I also wanted to include the fact that when Clark died in 2002, he, like JFK, was buried in Arlington cemetery, to the strains of “Taps”. That particular performance was flawless, but of course the bugler suffered nothing of the ferocious pressure and poor conditions Clark had endured.  “A lot of people can sing in the shower”, Clark once said. His extraordinary grace under pressure is at the heart of this story.
In doing the research (and now this is the writer in me, speaking) I was struck by the simple beauty of the verse. I’d heard the words hundreds of times and given them no thought whatsoever. But now, as I read the words, really read them, I found an unexpected sense of comfort in what seemed as much a prayer as a poem. Here are the first 3 verses:

Day is done, gone the sun,
From the lake, from the hills, from the sky;
All is well, safely rest, God is nigh.

Fading light, dims the sight,
And a star gems the sky, gleaming bright.
From afar, drawing nigh, falls the night.

Thanks and praise, for our days,
'Neath the sun, 'neath the stars, neath the sky;
As we go, this we know, God is nigh.


Friday, August 17, 2012

Media trifecta!

District Comics got a lot of digital ink these last two days! First, a little write up from the Washington City Paper:
  • The graphic anthology is unconventional, definitely, but above all, it’s ambitious.

Followed by a piece from Scripps Howard:
  • When “The Brewmaster’s Castle” was well received by the Heurich House Museum, Dembicki said he realized there are a lot of other D.C. stories that need to be told.

And ending the day with a Q&A in the Huffington Post:

Wednesday, August 15, 2012

Signing this Sunday!

Just a reminder that we'll have our first signing for the book on Sunday, Aug. 19, from 3-5 pm at One More Page Books in Arlington, Va. There will be more than 20 contributors on hand to sign (this will certainly be our biggest signing), including:

Rebecca Goldfield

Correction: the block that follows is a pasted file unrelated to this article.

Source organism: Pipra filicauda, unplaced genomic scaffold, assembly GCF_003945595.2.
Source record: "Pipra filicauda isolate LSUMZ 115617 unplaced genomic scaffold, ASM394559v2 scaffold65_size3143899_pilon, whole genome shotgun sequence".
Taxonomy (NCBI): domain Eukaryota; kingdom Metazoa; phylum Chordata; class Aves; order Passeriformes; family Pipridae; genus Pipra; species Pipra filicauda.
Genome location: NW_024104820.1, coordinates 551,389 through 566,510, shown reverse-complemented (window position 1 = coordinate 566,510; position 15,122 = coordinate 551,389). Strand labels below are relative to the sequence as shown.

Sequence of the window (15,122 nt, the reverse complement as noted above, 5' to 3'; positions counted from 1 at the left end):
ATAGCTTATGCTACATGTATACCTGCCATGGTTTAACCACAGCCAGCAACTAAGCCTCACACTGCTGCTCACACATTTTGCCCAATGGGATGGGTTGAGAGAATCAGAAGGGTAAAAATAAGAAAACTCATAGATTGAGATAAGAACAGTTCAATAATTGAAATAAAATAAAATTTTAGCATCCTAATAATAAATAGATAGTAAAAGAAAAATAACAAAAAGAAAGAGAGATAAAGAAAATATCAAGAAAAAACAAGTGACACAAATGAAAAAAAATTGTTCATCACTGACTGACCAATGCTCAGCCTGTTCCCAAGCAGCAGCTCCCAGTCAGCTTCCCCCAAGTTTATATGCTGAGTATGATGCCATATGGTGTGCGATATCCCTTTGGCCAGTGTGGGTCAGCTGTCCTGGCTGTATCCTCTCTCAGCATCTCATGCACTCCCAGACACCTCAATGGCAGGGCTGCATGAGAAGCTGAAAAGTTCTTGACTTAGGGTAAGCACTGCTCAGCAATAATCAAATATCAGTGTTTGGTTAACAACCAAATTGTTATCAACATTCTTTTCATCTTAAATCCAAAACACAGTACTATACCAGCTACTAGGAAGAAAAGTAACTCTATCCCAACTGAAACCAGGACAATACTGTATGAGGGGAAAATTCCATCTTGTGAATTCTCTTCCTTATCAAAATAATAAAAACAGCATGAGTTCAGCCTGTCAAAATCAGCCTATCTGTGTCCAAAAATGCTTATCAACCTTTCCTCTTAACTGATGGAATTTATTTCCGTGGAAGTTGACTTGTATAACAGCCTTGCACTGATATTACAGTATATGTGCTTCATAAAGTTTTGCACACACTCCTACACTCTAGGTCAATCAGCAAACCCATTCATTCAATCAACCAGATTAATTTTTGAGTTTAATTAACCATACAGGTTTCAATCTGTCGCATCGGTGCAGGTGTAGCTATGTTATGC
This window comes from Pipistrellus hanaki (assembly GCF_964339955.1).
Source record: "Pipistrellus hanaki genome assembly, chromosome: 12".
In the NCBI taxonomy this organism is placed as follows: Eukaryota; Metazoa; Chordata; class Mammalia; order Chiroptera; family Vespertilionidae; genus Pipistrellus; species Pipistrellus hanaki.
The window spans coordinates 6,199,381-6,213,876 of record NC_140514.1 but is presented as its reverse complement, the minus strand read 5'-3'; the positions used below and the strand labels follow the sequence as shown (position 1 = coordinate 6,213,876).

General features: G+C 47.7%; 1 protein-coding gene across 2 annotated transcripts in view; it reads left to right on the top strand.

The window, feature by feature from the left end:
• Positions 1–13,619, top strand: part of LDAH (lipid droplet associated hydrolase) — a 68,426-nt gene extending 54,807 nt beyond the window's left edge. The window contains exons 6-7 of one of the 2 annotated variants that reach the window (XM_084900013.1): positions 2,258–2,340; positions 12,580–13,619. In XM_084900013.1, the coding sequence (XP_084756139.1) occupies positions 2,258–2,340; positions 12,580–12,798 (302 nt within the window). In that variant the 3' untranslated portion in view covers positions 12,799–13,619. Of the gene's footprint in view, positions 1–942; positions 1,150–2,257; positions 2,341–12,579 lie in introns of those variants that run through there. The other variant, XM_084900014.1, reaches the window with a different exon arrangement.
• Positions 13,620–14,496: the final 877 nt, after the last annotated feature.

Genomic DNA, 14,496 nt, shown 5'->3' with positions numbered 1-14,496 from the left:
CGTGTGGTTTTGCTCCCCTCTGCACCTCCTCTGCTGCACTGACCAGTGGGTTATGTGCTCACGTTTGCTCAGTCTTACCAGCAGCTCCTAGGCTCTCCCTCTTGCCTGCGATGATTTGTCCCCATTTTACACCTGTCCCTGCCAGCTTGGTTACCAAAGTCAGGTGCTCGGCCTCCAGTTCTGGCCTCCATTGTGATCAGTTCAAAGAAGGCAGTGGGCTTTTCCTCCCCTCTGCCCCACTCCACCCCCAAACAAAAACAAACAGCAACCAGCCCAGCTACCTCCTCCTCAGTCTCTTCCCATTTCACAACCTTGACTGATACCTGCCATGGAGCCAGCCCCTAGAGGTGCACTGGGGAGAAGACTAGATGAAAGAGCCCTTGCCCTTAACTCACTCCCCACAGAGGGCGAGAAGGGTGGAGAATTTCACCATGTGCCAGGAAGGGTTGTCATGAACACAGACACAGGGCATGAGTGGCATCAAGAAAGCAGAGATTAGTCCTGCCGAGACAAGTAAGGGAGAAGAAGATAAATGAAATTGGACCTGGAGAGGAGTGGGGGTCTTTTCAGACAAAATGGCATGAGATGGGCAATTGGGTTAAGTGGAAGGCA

Jacob Warrenfeltz
Tabitha Whissemore
Art Haupt
Jason Rodriguez
Andrew Cohen
Rand Arrington
Mal Jones

Mike Rhode
Rafer Roberts
Gregory Robison
Joe Carabeo
Carolyn Belefski
Jeff Barrus
Michael Cowgill
Dale Rawlings
Michael Brace
Steve Loya
Kevin Rechin
Paul Zdepski
Matt Dembicki
Carol Dembicki

And, as few cherries on top, the Small Press Expo has generously donated FREE day passes to SPX to the first 25 people who buy a copy of the book at the signing! But wait, there's more: I did a few 5x8 sea-related illustrations (see below) that will be raffled off at the signing! (AND I'll have copies of Xoc: The Journey of a Great White on hand, and, perhaps, a few copies of Trickster? :)

What is District Comics, you ask? “District Comics is a graphic anthology featuring lesser-known stories about Washington, D.C., from its earliest days as a rustic settlement along the swampy banks of the Potomac to the modern-day metropolis. Spanning 1794-2009, District Comics stops along the way for a duel, a drink in the Senate’s speakeasy, a look into the punk scene, and much more.”

Sunday, August 12, 2012

Bonus Army bonus

Writer Michael Cowgill interviewed author Thomas Allen as part of Michael's research for his story "Skip Dillon, Son of the B.E.F."
There was a photograph of two kids in a makeshift boxing ring, and when we tracked those two guys down, they still were around, and we were able to interview them, and again, we got a picture of the family side of the Bonus Army.

Photo: Bonus Army camp, Washington, D.C.
U.S. Library of Congress